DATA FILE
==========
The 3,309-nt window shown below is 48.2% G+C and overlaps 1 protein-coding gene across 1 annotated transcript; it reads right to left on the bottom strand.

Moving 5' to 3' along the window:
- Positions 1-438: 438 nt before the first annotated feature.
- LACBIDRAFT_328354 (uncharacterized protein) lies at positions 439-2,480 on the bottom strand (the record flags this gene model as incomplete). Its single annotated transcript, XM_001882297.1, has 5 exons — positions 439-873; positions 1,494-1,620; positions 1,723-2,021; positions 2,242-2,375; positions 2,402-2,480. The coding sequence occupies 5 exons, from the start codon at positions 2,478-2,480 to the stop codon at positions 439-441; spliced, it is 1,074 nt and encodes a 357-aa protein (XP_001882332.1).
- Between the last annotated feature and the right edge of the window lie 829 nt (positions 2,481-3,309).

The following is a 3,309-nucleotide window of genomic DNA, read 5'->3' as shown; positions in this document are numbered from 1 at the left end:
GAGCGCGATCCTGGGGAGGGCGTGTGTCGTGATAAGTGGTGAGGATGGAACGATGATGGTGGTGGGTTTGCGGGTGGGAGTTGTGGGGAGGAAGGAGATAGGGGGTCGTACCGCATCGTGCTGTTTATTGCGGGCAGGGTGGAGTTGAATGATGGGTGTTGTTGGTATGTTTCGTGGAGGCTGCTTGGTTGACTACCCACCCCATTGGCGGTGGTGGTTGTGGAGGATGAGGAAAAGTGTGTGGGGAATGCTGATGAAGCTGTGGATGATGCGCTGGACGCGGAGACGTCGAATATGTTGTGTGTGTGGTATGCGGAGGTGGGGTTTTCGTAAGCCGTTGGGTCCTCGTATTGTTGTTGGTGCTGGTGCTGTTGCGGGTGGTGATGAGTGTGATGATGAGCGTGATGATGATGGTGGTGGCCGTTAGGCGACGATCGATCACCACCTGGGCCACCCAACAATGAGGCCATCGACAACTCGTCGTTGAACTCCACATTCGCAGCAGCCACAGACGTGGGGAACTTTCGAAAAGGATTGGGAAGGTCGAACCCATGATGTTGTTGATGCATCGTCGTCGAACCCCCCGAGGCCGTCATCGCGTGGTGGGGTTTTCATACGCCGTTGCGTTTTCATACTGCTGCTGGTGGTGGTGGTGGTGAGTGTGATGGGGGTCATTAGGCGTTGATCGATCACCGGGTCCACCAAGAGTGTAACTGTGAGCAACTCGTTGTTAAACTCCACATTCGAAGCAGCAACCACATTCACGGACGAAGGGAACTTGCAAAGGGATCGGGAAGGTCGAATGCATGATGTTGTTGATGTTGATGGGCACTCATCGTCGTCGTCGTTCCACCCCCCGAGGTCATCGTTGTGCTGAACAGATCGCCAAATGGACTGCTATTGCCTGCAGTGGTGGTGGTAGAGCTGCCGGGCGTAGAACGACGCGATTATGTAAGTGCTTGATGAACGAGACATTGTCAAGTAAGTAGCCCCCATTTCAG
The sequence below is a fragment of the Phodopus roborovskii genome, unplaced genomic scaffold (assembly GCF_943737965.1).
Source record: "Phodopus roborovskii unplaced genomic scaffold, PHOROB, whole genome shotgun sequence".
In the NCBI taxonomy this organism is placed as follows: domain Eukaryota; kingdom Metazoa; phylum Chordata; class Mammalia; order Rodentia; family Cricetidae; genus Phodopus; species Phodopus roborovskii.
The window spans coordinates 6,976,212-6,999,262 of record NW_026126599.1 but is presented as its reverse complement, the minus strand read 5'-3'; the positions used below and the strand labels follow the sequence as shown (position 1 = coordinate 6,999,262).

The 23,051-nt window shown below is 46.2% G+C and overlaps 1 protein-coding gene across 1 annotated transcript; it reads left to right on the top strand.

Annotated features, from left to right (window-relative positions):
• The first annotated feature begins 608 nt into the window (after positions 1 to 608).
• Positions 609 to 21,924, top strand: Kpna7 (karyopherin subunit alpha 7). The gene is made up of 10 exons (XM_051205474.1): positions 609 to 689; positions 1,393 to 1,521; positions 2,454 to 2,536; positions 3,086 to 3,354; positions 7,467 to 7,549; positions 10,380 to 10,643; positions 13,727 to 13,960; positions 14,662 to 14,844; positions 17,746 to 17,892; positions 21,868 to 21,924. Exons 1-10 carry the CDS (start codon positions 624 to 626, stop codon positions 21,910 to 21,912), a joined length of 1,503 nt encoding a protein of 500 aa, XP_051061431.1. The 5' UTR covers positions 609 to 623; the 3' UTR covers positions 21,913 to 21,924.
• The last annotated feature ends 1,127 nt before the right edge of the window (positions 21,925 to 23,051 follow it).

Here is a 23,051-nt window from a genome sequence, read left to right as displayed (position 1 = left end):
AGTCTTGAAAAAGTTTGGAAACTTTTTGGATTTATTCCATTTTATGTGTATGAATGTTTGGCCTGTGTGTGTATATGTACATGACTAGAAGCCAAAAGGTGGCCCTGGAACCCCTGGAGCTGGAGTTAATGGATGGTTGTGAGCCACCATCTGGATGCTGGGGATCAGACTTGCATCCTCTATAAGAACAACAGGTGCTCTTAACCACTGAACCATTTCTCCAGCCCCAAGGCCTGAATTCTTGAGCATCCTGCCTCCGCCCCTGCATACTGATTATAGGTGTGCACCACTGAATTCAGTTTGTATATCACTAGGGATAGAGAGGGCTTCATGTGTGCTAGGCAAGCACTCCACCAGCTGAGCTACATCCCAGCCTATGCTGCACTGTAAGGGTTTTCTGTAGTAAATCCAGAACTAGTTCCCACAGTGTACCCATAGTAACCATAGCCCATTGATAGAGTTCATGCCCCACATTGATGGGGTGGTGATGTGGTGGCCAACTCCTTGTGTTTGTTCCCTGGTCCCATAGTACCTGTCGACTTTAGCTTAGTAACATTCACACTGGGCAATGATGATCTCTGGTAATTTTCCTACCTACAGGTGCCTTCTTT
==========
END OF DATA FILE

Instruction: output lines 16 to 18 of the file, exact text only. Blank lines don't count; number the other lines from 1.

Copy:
• The last annotated feature ends 1,127 nt before the right edge of the window (positions 21,925 to 23,051 follow it).

Here is a 23,051-nt window from a genome sequence, read left to right as displayed (position 1 = left end):
AGTCTTGAAAAAGTTTGGAAACTTTTTGGATTTATTCCATTTTATGTGTATGAATGTTTGGCCTGTGTGTGTATATGTACATGACTAGAAGCCAAAAGGTGGCCCTGGAACCCCTGGAGCTGGAGTTAATGGATGGTTGTGAGCCACCATCTGGATGCTGGGGATCAGACTTGCATCCTCTATAAGAACAACAGGTGCTCTTAACCACTGAACCATTTCTCCAGCCCCAAGGCCTGAATTCTTGAGCATCCTGCCTCCGCCCCTGCATACTGATTATAGGTGTGCACCACTGAATTCAGTTTGTATATCACTAGGGATAGAGAGGGCTTCATGTGTGCTAGGCAAGCACTCCACCAGCTGAGCTACATCCCAGCCTATGCTGCACTGTAAGGGTTTTCTGTAGTAAATCCAGAACTAGTTCCCACAGTGTACCCATAGTAACCATAGCCCATTGATAGAGTTCATGCCCCACATTGATGGGGTGGTGATGTGGTGGCCAACTCCTTGTGTTTGTTCCCTGGTCCCATAGTACCTGTCGACTTTAGCTTAGTAACATTCACACTGGGCAATGATGATCTCTGGTAATTTTCCTACCTACAGGTGCCTTCTTT